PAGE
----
California environmental advocacy groups continue to push for plastic bans following the passing of SB 270 which banned the single use of carryout plastic bags from most grocery stores in 2014.

Court Throws Out Controversial Law That Allowed Californians to Build Duplexes, Triplexes and RDUs on Their Properties

Charter cities in California won a lawsuit last week against the state that declared Senate Bill (SB) 9, a pro-housing bill, unconstitutional.

Passed in 2021, SB 9 is also known as the California Housing Opportunity and More Efficiency Act (HOME). That law permits up to four residential units --- counting individual units of duplexes, triplexes and residential dwelling units (RDUs) – to be built on properties in neighborhoods that were previously zoned for only single-family homes.

A Los Angeles Superior Court Judge ruled in favor of the cities, pointing out that SB 9 discredited charter cities that were granted jurisdiction to create new governance systems and enact policy reforms. The court ruling affects 121 charter cities that have local constitutions.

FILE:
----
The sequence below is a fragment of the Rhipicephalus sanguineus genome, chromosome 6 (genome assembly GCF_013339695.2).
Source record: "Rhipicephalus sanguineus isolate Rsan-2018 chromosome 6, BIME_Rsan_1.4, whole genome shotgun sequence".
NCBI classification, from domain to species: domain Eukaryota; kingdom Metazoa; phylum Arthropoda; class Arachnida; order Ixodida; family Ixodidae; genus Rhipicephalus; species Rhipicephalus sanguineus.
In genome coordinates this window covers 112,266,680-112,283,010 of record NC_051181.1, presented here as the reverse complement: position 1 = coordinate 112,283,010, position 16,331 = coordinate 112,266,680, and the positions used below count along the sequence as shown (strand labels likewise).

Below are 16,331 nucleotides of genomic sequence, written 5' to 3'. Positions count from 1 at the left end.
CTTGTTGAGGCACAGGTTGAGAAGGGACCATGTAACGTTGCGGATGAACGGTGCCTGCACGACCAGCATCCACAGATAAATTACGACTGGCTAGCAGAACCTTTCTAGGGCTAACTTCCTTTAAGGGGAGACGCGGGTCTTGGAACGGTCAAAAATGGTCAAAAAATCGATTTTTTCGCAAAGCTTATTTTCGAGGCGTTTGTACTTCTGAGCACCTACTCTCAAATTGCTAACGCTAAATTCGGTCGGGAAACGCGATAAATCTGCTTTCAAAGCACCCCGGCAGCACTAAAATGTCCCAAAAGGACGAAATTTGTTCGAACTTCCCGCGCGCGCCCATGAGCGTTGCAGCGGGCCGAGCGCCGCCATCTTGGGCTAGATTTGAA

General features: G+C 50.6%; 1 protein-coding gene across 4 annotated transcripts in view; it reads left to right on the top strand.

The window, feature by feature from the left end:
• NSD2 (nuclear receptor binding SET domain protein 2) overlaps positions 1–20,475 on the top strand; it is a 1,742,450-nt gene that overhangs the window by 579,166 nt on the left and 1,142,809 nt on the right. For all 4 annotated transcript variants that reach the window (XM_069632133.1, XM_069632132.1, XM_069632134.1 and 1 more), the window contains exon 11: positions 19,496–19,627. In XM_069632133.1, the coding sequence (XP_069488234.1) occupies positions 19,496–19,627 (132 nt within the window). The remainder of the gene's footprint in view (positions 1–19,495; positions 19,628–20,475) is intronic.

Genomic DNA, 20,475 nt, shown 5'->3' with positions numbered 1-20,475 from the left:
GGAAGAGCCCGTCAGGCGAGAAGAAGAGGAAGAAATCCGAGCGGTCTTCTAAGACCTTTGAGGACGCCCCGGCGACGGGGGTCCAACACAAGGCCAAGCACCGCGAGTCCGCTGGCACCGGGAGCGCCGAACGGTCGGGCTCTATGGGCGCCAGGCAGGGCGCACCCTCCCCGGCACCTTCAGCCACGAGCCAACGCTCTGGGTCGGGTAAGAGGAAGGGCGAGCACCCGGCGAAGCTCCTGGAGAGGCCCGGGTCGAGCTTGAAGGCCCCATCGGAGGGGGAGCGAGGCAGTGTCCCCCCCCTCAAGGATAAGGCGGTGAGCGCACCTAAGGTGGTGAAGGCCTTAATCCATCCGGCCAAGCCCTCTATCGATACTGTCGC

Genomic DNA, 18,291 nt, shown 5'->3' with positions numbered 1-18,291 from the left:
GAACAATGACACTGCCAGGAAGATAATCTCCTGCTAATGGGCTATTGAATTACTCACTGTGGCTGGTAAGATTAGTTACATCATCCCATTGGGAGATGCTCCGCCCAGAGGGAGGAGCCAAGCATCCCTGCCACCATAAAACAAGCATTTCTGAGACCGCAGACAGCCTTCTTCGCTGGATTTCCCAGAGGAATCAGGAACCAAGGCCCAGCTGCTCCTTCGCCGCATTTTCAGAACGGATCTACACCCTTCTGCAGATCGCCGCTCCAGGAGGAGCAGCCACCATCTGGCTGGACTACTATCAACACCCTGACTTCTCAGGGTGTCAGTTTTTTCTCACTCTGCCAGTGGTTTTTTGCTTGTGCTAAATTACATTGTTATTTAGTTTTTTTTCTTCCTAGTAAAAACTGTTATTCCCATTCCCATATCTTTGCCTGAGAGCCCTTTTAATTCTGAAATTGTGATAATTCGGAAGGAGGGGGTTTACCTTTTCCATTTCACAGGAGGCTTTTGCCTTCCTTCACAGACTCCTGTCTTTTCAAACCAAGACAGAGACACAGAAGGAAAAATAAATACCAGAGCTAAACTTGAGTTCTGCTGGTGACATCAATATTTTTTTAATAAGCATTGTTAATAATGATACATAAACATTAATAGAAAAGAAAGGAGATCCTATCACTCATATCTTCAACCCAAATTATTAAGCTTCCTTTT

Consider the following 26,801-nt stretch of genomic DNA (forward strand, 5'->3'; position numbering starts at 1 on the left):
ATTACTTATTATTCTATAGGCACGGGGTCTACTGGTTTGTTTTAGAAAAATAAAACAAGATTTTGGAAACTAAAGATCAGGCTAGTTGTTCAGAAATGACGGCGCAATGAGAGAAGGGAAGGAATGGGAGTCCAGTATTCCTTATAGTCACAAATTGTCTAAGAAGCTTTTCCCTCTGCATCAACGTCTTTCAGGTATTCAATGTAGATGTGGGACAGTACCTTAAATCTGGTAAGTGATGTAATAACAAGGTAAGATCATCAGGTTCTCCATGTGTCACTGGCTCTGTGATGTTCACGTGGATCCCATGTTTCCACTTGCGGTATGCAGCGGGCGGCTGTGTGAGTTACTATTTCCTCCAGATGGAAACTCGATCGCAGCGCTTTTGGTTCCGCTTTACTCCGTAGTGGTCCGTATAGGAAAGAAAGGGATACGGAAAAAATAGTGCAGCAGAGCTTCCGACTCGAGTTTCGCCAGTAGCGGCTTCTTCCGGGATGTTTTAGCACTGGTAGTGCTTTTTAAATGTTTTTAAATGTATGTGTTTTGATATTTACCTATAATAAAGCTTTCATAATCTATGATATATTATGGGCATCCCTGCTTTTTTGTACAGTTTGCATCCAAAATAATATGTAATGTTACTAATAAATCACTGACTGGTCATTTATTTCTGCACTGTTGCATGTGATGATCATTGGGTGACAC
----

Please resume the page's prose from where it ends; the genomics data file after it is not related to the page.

Attorney Pam Lee represented five Southern California cities in the lawsuit against the state and Attorney General Rob Bonta.

“This is a monumental victory for all charter cities in California,” Lee said.

However, general law cities are excluded from the court ruling as state housing laws still apply in residential areas.

Attorney General Bonta and his team are working to review the decision and consider all options that will protect SB 9 as a state law. Bonta said the law has helped provide affordable housing for residents in California.

“Our statewide housing shortage and affordability crisis requires collaboration, innovation, and a good faith effort by local governments to increase the housing supply,” Bonta said.